The premise of The Loners is cute; it's a self-help group for b-list super-heroes who are trying to quit using their powers. There's Mattie Franklin (the third Spider-Woman), Julie Powers (of Power Pack), Darkhawk, Phil Urich (the 'nice' Green Goblin, who had a very brief series of his own), and two former members of Slingers (a group that consisted of four people wearing costumes that Spider-Man had thrown out... now that's a compelling premise for a superhero series!).

I would have liked this first issue more if they'd stuck with the whole "I'm Mattie Franklin and I was a teenage super hero," feel of the book, but by the end of the issue half of the non-team are back in their costumes, rationalizing that they have "one, last mission" that they need to perform before they can finally quit forever.

The problem is, once they're in costume and doing their super-heroey thing, there's nothing to really distinguish The Loners from any other super-team book. Sure, they're reluctant about putting on their costumes and none of them is particularly competent, but I just wish Cebulski hadn't gone the easy route on this one.

Still, The Loners is a fun book and it will not poke you in the eye.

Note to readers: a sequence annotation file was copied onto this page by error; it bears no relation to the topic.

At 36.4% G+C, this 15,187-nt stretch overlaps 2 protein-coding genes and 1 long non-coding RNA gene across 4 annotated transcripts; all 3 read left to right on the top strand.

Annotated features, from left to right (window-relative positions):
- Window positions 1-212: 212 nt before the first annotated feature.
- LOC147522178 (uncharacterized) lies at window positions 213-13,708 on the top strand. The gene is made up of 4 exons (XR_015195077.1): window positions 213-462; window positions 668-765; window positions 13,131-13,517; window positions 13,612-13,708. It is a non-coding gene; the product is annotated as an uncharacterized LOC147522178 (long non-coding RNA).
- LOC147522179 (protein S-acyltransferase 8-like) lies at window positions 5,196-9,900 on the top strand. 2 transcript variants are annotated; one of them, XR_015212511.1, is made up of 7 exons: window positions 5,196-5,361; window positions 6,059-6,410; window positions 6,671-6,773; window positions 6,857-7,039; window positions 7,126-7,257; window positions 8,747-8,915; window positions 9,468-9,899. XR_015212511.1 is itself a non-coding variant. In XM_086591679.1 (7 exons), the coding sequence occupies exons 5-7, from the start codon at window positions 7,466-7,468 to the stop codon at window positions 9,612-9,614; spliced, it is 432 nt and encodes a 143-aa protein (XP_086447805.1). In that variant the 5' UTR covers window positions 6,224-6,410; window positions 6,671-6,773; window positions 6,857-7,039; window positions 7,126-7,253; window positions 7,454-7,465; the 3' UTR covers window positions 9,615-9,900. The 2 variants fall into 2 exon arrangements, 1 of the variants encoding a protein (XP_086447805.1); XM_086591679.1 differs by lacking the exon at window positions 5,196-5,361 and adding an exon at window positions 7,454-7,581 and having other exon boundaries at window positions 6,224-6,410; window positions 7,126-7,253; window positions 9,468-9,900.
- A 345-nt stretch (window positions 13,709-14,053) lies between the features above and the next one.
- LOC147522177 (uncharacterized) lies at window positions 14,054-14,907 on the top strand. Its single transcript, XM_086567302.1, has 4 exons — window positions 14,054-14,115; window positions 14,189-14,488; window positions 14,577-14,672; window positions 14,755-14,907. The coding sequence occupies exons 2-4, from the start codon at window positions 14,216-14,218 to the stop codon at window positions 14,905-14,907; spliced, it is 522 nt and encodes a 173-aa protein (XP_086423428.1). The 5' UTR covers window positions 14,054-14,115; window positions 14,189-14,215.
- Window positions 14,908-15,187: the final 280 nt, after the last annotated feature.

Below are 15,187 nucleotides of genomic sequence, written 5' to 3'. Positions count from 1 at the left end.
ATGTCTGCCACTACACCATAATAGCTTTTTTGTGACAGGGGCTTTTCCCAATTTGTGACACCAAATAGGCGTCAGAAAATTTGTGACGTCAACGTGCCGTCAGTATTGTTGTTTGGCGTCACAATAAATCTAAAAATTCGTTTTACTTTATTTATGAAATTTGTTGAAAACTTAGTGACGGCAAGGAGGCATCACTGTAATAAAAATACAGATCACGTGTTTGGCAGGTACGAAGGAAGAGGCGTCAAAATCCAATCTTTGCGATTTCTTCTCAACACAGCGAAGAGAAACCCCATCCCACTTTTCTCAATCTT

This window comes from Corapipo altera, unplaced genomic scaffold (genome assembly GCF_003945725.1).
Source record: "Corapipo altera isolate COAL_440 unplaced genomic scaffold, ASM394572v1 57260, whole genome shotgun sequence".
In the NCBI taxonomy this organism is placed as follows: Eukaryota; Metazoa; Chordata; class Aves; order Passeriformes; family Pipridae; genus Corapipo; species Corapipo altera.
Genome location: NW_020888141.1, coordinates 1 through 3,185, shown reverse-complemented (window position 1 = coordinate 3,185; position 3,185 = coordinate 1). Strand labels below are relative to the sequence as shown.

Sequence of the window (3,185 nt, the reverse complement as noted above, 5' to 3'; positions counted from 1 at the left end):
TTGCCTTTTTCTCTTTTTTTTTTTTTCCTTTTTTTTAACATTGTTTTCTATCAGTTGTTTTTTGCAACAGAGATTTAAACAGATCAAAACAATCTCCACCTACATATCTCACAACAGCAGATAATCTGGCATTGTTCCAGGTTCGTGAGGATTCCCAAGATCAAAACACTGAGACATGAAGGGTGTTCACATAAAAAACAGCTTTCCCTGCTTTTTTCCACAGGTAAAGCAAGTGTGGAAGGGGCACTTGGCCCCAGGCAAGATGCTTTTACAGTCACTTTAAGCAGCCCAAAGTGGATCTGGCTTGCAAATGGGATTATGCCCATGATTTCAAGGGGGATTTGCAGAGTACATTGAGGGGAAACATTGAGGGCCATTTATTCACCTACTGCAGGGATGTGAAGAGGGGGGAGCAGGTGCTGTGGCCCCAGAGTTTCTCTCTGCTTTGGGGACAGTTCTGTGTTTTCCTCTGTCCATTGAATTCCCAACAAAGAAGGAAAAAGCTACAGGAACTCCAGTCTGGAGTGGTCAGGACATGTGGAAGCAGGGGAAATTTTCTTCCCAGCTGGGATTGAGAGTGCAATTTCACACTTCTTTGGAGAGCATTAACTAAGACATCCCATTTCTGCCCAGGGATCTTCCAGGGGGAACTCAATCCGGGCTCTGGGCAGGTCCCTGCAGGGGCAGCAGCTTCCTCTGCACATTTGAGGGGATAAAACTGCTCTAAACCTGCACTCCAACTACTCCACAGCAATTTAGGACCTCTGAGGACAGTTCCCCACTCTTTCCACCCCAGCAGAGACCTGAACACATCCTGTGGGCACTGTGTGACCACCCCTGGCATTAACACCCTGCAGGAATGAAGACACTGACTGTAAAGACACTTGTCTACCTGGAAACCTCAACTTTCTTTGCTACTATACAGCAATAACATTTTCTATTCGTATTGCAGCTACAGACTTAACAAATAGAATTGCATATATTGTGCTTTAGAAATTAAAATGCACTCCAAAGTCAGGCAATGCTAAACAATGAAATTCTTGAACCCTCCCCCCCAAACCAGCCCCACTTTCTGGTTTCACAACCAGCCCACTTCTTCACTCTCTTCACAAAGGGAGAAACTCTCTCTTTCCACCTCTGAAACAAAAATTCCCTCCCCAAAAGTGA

Anyway, my psychologist tells me that it's counter-productive to always be living in the past, so let's take a look at some new stuff that'll be coming out in July, shall we?

This week we're going to focus on DC's books and then next week we'll take a look at Marvel's. After that, God only knows...

Generally speaking, July looks to be a pretty lackluster month for DC, but there are a few potential treasures hidden among the muck. Amongst the stuff that's not so interesting is a too-little-too-late attempt to muster up excitement about The Flash: The Fastest Man Alive, one of the least successful new titles to come out of the whole Infinite Crisis / One Year Later wave of books.

At this point, it's hard for me to imagine anything they could do with the character that would really interest me. Bring back Wally West? Bring back Barry Allen? Introduce yet another Flash? Make the new Flash older? Younger? Sideways? Make him wear roller-skates and a pretty yellow skirt? It's all been done a bazillion times by now. (Well, not that last one...)